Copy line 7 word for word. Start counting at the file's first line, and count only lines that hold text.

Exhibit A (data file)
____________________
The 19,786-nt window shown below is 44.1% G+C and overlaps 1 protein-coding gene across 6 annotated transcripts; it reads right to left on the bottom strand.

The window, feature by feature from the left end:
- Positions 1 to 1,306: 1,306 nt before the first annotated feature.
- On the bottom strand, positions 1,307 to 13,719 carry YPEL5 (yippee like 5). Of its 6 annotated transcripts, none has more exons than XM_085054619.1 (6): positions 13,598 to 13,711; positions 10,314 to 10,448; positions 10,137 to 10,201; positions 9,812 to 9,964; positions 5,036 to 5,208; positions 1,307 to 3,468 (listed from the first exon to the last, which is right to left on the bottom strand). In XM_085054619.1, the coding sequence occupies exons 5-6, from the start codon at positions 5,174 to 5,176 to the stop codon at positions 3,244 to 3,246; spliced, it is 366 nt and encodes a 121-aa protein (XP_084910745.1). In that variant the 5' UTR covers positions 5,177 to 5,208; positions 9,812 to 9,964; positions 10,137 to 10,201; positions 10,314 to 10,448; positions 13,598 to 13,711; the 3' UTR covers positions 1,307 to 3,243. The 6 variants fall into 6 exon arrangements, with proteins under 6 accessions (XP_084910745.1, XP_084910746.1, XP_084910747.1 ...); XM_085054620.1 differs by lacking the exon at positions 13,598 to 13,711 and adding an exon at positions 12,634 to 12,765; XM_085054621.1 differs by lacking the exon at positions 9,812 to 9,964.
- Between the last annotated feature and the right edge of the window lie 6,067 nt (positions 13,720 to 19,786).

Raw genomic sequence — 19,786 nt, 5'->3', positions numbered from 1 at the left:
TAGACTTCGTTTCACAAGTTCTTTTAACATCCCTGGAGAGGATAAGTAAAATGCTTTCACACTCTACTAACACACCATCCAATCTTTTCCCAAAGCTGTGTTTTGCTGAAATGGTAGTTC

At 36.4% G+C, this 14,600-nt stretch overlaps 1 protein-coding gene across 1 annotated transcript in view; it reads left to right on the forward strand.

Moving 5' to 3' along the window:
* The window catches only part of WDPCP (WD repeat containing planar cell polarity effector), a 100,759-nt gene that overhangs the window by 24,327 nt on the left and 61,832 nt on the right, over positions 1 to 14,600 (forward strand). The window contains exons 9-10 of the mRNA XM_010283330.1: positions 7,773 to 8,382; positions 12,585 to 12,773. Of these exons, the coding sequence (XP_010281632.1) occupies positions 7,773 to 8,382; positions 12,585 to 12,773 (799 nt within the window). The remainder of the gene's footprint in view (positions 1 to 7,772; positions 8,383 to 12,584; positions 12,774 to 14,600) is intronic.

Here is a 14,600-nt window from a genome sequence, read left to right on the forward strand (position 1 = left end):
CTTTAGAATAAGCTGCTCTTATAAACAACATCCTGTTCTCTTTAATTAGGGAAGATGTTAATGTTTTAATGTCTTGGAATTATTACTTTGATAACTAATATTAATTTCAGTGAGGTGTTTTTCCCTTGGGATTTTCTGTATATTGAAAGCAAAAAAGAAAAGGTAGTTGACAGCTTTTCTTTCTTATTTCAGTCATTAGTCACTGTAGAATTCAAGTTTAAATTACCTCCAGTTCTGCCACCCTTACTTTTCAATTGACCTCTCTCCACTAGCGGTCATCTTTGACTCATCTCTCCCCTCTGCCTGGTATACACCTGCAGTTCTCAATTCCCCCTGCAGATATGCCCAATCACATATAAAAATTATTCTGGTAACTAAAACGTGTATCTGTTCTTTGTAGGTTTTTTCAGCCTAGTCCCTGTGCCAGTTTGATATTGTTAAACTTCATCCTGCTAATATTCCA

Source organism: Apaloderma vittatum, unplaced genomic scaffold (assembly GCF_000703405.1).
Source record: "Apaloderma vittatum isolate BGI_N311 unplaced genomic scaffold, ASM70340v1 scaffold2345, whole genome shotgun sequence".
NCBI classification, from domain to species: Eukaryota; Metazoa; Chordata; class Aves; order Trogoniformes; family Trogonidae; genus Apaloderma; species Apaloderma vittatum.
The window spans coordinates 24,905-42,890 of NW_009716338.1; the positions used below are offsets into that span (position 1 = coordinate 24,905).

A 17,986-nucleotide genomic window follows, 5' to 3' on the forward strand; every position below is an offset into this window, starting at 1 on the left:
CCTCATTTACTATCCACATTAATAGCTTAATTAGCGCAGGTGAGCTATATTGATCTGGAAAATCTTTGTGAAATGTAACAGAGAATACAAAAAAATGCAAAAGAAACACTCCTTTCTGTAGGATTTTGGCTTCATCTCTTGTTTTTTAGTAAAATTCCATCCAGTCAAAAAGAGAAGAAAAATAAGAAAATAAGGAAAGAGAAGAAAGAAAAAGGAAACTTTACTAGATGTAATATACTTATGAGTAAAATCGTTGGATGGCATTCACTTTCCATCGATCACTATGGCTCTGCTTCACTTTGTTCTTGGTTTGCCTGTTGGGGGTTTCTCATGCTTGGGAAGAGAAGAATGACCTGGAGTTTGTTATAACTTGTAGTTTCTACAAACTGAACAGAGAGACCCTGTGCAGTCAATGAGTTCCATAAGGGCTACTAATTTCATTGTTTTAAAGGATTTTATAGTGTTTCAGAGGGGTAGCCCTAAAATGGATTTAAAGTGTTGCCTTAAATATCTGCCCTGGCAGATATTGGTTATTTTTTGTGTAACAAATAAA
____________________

TAGACTTCGTTTCACAAGTTCTTTTAACATCCCTGGAGAGGATAAGTAAAATGCTTTCACACTCTACTAACACACCATCCAATCTTTTCCCAAAGCTGTGTTTTGCTGAAATGGTAGTTC